How to pre-allocate empty class object which is then created within curly braces of if statement?

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How do I avoid the error of the object not being allocated in this scope when using it outside the if statement?

I have tried to declare an empty class but struggled to see how exactly.

class mvn {
public:
    int hello;
    mvn(int hello_) {
        hello = hello_;
    }
    ~mvn();
    int MyMethod() {
        return hello;
    }
}


int main() {
    bool firstrun = true;
    for(int i = 0; i < 100; i++)
        {

            if (firstrun == true)
            {
                mvn my_instance(100);
                firstrun = false;
            }


            // do more things with the instance which in reality is a wrapper
            // to random number generation and needs to be created on first run

        }


    return my_instance.MyMethod();
}

This would not compile saying that my_instance is declared out of scope, because it is local to the curly braces.

Is there a way to pre-allocate an empty instance so that it can be overwritten if firstrun is true but not thereafter, just so the compiler knows 'it's there'? My real implementation is much more complex than this of course, but this is a MWE.

EDIT: I added another element that i probably should not have abstracted away from. It's the fact that I simply cannot (or should not) create the instance more than once as each recreation is the re-seeding of a random number generator, which should be seeded/created from within (because this happens on multiple threads).

Now one thing I got was that everyone else here knows a lot more than I do. I am not sure which way is the best way to swing this and/or if the 'singleton pattern' is applicable here?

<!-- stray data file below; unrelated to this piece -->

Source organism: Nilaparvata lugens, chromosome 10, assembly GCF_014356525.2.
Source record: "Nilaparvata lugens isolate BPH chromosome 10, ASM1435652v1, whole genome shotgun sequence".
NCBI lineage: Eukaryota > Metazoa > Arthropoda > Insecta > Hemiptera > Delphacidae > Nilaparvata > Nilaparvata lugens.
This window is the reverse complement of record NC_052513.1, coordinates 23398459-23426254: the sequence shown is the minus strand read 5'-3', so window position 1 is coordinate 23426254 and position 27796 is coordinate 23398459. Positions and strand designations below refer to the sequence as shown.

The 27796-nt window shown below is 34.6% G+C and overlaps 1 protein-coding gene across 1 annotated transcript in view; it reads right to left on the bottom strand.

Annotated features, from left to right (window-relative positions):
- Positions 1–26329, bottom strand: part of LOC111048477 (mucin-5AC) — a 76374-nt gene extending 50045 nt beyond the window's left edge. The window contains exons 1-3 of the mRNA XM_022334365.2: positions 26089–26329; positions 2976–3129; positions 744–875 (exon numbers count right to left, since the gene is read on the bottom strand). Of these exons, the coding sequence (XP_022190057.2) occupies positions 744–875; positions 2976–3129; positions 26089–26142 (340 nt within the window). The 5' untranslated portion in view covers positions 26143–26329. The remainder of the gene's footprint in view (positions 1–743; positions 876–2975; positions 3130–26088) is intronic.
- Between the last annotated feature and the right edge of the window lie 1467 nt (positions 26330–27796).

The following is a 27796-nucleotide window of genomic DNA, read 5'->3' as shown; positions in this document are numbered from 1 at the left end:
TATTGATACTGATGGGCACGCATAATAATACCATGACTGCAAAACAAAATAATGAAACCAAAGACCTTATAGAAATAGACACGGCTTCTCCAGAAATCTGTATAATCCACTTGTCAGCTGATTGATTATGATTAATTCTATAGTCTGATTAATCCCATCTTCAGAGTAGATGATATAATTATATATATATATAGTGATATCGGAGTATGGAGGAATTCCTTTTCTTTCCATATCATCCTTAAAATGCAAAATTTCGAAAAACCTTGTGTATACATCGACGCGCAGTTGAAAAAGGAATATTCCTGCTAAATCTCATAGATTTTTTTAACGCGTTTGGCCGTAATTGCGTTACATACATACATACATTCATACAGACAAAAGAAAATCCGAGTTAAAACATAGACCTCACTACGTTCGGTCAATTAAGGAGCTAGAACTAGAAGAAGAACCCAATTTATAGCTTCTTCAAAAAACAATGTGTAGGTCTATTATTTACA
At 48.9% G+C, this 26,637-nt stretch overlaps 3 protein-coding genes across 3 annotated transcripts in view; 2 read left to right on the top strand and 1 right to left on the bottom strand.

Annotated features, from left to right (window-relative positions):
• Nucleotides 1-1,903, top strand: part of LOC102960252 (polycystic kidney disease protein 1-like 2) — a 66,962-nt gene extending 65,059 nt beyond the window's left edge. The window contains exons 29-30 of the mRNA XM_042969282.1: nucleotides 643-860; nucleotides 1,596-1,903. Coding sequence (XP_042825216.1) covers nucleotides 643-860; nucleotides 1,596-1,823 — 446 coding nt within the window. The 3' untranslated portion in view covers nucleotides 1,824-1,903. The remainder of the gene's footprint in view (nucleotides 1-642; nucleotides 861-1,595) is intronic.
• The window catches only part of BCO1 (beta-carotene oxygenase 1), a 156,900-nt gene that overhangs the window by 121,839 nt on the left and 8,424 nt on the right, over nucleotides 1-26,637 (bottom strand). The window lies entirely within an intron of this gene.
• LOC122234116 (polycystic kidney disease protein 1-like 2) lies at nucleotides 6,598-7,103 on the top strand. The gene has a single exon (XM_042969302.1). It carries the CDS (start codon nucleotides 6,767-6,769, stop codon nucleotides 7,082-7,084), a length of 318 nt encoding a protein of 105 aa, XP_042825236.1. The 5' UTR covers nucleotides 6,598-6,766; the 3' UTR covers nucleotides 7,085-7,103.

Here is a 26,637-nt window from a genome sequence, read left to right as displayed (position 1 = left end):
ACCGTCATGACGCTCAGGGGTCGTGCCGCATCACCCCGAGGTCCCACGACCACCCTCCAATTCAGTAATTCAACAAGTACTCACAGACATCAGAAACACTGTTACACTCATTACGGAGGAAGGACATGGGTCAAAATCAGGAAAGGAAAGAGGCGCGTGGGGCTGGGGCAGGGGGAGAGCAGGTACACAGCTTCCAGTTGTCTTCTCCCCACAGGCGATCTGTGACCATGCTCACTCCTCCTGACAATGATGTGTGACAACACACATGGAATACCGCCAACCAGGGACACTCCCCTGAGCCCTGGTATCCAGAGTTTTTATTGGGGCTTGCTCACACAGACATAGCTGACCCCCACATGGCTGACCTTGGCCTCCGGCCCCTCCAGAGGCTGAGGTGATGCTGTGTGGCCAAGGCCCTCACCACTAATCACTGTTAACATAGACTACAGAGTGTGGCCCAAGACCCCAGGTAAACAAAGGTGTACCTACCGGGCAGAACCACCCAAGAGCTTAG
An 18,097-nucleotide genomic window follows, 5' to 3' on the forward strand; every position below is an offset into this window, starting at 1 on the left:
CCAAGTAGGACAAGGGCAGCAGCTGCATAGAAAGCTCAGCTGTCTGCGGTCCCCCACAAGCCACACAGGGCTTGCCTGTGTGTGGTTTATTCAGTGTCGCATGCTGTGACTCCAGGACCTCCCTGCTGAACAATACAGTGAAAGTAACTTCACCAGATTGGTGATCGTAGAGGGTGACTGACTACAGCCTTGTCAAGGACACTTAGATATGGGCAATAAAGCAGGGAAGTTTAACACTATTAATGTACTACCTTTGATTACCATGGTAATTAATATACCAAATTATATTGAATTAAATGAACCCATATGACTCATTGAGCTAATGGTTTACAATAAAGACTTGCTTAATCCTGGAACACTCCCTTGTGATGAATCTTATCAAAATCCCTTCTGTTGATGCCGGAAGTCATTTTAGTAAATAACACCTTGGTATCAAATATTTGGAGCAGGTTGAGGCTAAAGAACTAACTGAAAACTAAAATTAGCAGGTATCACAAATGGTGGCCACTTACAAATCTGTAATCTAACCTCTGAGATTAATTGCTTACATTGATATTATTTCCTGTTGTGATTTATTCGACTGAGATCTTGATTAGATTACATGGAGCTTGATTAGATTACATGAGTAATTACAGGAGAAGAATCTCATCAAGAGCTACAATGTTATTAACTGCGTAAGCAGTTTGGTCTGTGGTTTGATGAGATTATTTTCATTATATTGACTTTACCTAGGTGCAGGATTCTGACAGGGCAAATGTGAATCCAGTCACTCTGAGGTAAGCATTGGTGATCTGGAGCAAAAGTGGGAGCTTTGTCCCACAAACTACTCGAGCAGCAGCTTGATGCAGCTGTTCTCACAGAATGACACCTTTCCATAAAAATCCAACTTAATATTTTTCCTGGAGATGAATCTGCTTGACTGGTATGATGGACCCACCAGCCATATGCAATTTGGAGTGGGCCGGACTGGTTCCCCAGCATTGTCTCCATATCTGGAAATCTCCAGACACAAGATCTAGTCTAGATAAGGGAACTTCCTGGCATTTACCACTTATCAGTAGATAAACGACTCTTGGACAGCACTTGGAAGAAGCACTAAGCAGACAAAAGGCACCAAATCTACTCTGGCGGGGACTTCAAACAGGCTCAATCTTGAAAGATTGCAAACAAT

What you have is a static variable: "just so the compiler knows 'it's there'":

int myMethod()
{
    static mvn my_instance(100);
    return my_instance.MyMethod();
}

The second time, the compiler will reuse the existing variable.

Still, not a great design (see "singleton" pattern online).

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std::optional is a way to allow future initialization

std::optional<mvn> my_instance;

if (some_condition) {
   my_instance.emplace(100);
}

// do more things with the instance

if (my_instance) {
    my_instance->MyMethod();
}

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It may sound a bit old school, but it looks like a classic case of dynamic allocation to me, so a pointer would do the trick. Use std::unique_ptr<mvn> or some of its brethren.

edit:

Ok, to clarify this a bit:

#include<memory>

class mvn {
public:
    int hello;
    mvn(int hello_) {
        hello = hello_;
    }
    ~mvn() {};
    int MyMethod() {
        return hello;
    }
};


int main() {
    bool firstrun = true;
    std::unique_ptr<mvn> mvn_ptr(nullptr);

    for(int i = 0; i < 100; i++)
        {

            if (firstrun == true)
            {
                mvn_ptr.reset(new mvn(100));
                firstrun = false;
            }

        }

    return mvn_ptr->MyMethod();
}

This compiles and runs.

~/tmp $ g++ fun.cpp -std=c++11
~/tmp $ ./a.out 
~/tmp $ echo "$?"
100

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A much simpler approach is to simply make your calculation logic a member function of another class. Then you can make your object a member of that class, and it will be created there as a necessity for the first run.

struct mvn {
    int hello;
    mvn(int hello) : hello(hello) { }
    int MyMethod() { return hello; }
}

struct wrapper {
    mvn m;
    wrapper(int hello) : m(hello) { }
    int go() {
        for (int i = 0; i < 100; ...
        return m.MyMethod();
    }
}

int main() {